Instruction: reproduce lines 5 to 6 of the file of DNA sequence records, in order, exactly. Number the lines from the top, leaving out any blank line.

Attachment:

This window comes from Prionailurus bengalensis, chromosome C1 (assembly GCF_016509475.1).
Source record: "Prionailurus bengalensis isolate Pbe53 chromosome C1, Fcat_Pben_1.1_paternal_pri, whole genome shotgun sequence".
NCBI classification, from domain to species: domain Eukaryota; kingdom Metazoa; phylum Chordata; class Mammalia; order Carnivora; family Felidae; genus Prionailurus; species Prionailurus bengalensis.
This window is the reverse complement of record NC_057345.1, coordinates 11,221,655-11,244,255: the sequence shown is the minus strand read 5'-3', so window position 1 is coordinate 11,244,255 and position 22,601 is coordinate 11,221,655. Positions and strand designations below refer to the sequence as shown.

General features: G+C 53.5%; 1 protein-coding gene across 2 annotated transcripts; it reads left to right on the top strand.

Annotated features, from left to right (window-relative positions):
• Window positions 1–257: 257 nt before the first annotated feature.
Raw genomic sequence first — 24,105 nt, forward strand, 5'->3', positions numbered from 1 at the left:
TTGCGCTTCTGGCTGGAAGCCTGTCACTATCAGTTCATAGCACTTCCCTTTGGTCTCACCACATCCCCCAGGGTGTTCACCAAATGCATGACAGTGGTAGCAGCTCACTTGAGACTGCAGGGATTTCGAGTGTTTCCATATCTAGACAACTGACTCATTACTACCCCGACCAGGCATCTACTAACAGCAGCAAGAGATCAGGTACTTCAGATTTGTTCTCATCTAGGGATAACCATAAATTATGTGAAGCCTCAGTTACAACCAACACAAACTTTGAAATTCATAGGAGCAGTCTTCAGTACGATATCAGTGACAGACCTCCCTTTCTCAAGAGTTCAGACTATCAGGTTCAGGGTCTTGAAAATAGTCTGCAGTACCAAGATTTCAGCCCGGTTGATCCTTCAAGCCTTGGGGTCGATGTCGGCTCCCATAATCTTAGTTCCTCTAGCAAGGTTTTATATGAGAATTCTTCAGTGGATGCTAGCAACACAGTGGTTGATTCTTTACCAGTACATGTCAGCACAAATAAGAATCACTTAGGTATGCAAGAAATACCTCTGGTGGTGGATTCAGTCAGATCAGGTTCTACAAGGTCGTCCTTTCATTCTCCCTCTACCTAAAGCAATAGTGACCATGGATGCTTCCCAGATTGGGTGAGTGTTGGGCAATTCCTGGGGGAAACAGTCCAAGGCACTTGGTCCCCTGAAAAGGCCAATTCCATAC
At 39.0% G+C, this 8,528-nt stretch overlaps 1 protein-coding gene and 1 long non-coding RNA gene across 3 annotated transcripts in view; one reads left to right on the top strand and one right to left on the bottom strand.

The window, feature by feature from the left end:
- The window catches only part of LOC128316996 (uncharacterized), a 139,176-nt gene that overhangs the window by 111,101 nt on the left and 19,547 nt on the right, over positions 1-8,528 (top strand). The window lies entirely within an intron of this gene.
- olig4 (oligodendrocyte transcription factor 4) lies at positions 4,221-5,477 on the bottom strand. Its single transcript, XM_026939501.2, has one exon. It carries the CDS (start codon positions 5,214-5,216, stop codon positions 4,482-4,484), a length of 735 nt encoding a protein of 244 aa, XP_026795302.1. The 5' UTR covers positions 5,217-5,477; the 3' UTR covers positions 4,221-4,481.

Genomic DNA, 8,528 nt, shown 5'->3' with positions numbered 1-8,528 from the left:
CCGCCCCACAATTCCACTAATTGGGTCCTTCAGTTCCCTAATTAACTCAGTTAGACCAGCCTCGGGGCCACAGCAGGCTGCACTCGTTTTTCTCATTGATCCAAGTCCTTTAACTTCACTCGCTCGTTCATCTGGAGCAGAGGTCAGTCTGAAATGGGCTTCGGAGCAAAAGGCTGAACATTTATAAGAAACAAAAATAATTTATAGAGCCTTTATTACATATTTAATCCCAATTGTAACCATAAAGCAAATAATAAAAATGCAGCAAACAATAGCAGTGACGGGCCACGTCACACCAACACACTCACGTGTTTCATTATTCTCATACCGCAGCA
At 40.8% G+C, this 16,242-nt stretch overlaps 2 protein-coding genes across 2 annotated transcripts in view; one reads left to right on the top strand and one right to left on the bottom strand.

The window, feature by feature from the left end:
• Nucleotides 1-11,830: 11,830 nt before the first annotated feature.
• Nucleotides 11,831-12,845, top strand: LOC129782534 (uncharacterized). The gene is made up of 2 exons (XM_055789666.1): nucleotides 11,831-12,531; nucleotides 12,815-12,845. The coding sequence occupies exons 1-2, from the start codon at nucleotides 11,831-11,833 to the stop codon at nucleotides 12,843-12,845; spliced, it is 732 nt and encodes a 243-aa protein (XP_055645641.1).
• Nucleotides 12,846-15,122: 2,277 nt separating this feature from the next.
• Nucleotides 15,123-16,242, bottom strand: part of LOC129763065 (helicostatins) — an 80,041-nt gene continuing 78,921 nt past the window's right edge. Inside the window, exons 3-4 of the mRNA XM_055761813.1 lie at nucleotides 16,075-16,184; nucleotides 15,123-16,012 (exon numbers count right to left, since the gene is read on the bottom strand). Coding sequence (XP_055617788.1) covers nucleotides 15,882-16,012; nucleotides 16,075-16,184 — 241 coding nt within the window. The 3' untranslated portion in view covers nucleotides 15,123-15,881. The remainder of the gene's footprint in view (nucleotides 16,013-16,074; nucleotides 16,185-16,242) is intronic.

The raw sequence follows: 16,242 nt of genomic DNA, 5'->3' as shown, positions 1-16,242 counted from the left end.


General features: G+C 53.5%; 1 protein-coding gene across 2 annotated transcripts; it reads left to right on the top strand.

Annotated features, from left to right (window-relative positions):